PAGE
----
The foldable frames on both sides of the bed making up the interconnected sections 24, 26 and 28 are similar and are symmetrically disposed. Since the means which connect the longitudinal portions of the bed on the right and left facing sides of the bed are similar and symmetrically disposed only the connections on one side are shown in the drawings. The side of the frame shown in FIG. 1 is the right facing side of the bed which is the side on the right side of a person standing in front of the foot of the bed and looking toward the head end of the bed.
As best seen in FIGS. 1 and 2, the foldable bed frame 10 is mounted and supported at its forward end with respect to the wooden frame 12 by an anchor plate 46 secured to the side rail 13 of the wooden frame 12 by suitable means such as bolts or screws (not shown). A front support lever 48 is pivotally connected at its base 49 to the anchor plate 46, and its upper end is pivotally connected to one arm of a bed lock plate 50 by a single rivet 52. The bed lock plate 50 is in turn pivotally connected to the main body section angle 40 by a single rivet 54. A rear support lever 56 has a pin 58 in its base making a sliding and pivoting connection with a slot 60 in the anchor plate 46. The upper end of the rear support lever 56 is pivotally connected to one end of an upper rear support level 62, and the opposite end of the upper rear support lever 62 is pivotally connected to the forwardmost end of the main body section angle 40 by means of a pivot pin 64 interconnecting the main body section angle 40 and the head section angle 30.
The front support lever 48 and rear support lever assembly 56, 62 serve to lift the main body section angle 40 out of the enclosure 20 of the sofa 12 and to project it and the sections articulated to it forwardly over the front rail 18. In the fully extended position shown in FIG. 1, the rear or head end of the main body section angle 40 is supported by these levers. A coil tension spring 63 is fixed at its rearward end to the anchor plate by a pin protruding from the anchor plate and at its forward end passes through a hole in an arm riveted to the front support lever 48 at a point below the fixed pivot 49. The spring biases the front support lever 48 to rotate about the pivot 49 which assists in opening the sofa sleeper unit and holds the frame in a partially open counter-balanced position. A guide link 65 pivotally connected to the pin 58 and to the front support lever 48 controls the movement of these levers on sliding of the pin 58 in the slot 60.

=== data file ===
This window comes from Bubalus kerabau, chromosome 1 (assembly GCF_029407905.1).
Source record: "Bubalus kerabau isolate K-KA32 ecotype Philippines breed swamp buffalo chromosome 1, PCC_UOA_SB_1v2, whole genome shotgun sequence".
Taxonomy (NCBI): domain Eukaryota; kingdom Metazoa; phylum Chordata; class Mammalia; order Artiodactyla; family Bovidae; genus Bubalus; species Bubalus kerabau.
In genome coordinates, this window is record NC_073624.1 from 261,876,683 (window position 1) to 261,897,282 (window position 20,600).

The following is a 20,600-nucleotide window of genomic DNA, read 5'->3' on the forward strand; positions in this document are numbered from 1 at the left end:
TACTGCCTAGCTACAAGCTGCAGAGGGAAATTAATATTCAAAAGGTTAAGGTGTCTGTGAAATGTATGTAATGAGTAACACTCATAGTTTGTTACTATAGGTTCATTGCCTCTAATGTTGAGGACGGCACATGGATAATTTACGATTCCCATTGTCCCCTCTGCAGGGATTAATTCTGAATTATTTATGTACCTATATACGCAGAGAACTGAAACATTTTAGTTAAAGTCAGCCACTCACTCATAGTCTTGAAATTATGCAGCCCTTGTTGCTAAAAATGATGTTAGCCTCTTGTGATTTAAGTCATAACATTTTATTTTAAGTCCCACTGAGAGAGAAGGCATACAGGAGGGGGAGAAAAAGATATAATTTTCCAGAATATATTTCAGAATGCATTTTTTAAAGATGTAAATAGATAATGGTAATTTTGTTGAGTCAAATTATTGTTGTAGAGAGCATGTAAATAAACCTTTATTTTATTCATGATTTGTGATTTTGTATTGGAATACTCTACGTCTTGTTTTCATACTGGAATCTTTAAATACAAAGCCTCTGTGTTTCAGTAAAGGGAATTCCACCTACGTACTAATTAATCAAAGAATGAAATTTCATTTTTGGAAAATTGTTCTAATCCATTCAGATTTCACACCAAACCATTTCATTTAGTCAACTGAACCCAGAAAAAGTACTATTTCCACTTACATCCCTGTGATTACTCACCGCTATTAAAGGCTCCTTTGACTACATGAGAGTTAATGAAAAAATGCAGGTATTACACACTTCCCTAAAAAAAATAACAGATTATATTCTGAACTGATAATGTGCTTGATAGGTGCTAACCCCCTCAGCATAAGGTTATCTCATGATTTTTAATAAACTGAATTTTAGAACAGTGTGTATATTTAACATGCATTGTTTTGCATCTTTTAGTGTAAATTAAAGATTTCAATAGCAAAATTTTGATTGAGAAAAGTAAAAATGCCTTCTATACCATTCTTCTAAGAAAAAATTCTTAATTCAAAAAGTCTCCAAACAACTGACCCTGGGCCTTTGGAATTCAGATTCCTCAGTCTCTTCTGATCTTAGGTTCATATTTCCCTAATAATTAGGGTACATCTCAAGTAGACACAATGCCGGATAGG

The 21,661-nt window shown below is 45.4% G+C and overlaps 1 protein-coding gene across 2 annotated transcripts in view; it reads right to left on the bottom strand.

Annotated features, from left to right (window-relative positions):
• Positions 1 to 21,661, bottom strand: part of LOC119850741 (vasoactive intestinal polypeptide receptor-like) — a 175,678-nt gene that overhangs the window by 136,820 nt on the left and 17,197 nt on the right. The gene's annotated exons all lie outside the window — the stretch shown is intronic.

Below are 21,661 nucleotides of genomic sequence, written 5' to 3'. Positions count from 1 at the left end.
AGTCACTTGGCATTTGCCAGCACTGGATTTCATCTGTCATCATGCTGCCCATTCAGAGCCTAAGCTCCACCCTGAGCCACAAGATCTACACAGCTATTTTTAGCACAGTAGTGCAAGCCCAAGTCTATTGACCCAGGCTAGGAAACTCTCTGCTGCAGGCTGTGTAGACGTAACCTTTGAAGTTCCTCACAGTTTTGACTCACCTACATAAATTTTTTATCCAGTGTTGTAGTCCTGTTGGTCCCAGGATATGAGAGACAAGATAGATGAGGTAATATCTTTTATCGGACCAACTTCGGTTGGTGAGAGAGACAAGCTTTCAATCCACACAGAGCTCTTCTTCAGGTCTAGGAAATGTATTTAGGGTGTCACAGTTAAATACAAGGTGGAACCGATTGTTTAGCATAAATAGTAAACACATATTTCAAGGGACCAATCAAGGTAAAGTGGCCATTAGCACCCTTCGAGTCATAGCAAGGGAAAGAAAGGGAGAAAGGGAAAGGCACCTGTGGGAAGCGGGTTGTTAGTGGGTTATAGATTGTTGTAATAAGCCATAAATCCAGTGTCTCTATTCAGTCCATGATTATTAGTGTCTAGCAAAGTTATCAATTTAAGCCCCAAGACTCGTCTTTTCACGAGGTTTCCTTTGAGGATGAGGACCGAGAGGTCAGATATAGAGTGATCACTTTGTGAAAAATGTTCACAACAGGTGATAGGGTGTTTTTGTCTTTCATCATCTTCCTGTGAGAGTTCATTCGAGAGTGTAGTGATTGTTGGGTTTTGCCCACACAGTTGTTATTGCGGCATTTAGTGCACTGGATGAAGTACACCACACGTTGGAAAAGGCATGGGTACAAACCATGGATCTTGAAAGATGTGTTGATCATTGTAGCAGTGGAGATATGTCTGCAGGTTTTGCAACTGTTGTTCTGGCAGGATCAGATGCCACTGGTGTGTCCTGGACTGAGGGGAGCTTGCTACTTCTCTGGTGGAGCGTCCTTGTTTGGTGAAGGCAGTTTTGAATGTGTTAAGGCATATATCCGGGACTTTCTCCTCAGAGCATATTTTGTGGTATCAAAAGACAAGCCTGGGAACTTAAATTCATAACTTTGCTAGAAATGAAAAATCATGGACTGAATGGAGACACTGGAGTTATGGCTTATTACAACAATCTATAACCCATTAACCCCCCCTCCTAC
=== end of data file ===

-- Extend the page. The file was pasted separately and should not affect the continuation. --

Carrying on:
The upper end of the rear support lever 56 is connected to the front support lever 48 by a control link 66 which is pivotally connected at its forward end to the front support lever 48 and at its rearward end to the rear support lever 56 and the upper rear support lever 62. An actuating arm 68 interconnects the upper rear support lever 62, the front support lever 48, and the bed lock plate 50.